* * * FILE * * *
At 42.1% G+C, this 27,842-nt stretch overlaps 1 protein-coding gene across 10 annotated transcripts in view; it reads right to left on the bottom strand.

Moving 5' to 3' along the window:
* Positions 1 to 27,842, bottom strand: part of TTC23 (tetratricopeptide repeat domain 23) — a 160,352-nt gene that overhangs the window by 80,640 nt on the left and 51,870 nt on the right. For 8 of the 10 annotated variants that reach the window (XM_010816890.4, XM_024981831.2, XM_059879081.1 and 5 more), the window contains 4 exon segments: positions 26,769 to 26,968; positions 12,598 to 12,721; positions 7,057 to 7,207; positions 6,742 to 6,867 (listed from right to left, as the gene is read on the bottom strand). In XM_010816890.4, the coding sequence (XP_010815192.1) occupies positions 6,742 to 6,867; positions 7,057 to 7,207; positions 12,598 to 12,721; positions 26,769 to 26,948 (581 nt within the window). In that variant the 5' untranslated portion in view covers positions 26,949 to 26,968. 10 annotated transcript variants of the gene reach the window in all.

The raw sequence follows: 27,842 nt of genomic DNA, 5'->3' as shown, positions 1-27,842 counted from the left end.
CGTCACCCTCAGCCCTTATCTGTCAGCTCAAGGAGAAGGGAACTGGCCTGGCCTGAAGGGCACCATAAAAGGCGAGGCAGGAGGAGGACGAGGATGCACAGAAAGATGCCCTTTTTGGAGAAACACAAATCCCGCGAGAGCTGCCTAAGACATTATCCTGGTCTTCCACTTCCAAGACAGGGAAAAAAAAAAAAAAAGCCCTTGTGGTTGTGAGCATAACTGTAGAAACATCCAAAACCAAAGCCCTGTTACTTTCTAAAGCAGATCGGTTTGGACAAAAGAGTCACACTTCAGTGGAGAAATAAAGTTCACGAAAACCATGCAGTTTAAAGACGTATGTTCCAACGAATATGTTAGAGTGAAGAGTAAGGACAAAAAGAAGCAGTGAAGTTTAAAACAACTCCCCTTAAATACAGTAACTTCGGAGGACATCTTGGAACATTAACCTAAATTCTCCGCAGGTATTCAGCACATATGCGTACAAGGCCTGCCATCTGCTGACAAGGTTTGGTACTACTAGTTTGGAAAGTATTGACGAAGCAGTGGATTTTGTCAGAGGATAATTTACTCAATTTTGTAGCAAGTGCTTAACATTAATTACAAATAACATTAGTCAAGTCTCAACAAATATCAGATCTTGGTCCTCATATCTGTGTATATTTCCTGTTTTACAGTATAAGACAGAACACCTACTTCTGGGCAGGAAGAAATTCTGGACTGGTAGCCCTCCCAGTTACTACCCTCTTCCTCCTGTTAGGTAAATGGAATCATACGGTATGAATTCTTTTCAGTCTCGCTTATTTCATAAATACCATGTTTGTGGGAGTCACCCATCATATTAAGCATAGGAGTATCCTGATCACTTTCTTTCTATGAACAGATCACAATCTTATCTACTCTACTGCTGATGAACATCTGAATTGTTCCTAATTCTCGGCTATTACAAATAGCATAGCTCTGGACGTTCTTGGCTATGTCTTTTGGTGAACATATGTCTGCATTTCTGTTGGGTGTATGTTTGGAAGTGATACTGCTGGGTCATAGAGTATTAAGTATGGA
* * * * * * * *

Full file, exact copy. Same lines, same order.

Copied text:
At 42.1% G+C, this 27,842-nt stretch overlaps 1 protein-coding gene across 10 annotated transcripts in view; it reads right to left on the bottom strand.

Moving 5' to 3' along the window:
* Positions 1 to 27,842, bottom strand: part of TTC23 (tetratricopeptide repeat domain 23) — a 160,352-nt gene that overhangs the window by 80,640 nt on the left and 51,870 nt on the right. For 8 of the 10 annotated variants that reach the window (XM_010816890.4, XM_024981831.2, XM_059879081.1 and 5 more), the window contains 4 exon segments: positions 26,769 to 26,968; positions 12,598 to 12,721; positions 7,057 to 7,207; positions 6,742 to 6,867 (listed from right to left, as the gene is read on the bottom strand). In XM_010816890.4, the coding sequence (XP_010815192.1) occupies positions 6,742 to 6,867; positions 7,057 to 7,207; positions 12,598 to 12,721; positions 26,769 to 26,948 (581 nt within the window). In that variant the 5' untranslated portion in view covers positions 26,949 to 26,968. 10 annotated transcript variants of the gene reach the window in all.

The raw sequence follows: 27,842 nt of genomic DNA, 5'->3' as shown, positions 1-27,842 counted from the left end.
CGTCACCCTCAGCCCTTATCTGTCAGCTCAAGGAGAAGGGAACTGGCCTGGCCTGAAGGGCACCATAAAAGGCGAGGCAGGAGGAGGACGAGGATGCACAGAAAGATGCCCTTTTTGGAGAAACACAAATCCCGCGAGAGCTGCCTAAGACATTATCCTGGTCTTCCACTTCCAAGACAGGGAAAAAAAAAAAAAAAGCCCTTGTGGTTGTGAGCATAACTGTAGAAACATCCAAAACCAAAGCCCTGTTACTTTCTAAAGCAGATCGGTTTGGACAAAAGAGTCACACTTCAGTGGAGAAATAAAGTTCACGAAAACCATGCAGTTTAAAGACGTATGTTCCAACGAATATGTTAGAGTGAAGAGTAAGGACAAAAAGAAGCAGTGAAGTTTAAAACAACTCCCCTTAAATACAGTAACTTCGGAGGACATCTTGGAACATTAACCTAAATTCTCCGCAGGTATTCAGCACATATGCGTACAAGGCCTGCCATCTGCTGACAAGGTTTGGTACTACTAGTTTGGAAAGTATTGACGAAGCAGTGGATTTTGTCAGAGGATAATTTACTCAATTTTGTAGCAAGTGCTTAACATTAATTACAAATAACATTAGTCAAGTCTCAACAAATATCAGATCTTGGTCCTCATATCTGTGTATATTTCCTGTTTTACAGTATAAGACAGAACACCTACTTCTGGGCAGGAAGAAATTCTGGACTGGTAGCCCTCCCAGTTACTACCCTCTTCCTCCTGTTAGGTAAATGGAATCATACGGTATGAATTCTTTTCAGTCTCGCTTATTTCATAAATACCATGTTTGTGGGAGTCACCCATCATATTAAGCATAGGAGTATCCTGATCACTTTCTTTCTATGAACAGATCACAATCTTATCTACTCTACTGCTGATGAACATCTGAATTGTTCCTAATTCTCGGCTATTACAAATAGCATAGCTCTGGACGTTCTTGGCTATGTCTTTTGGTGAACATATGTCTGCATTTCTGTTGGGTGTATGTTTGGAAGTGATACTGCTGGGTCATAGAGTATTAAGTATGGA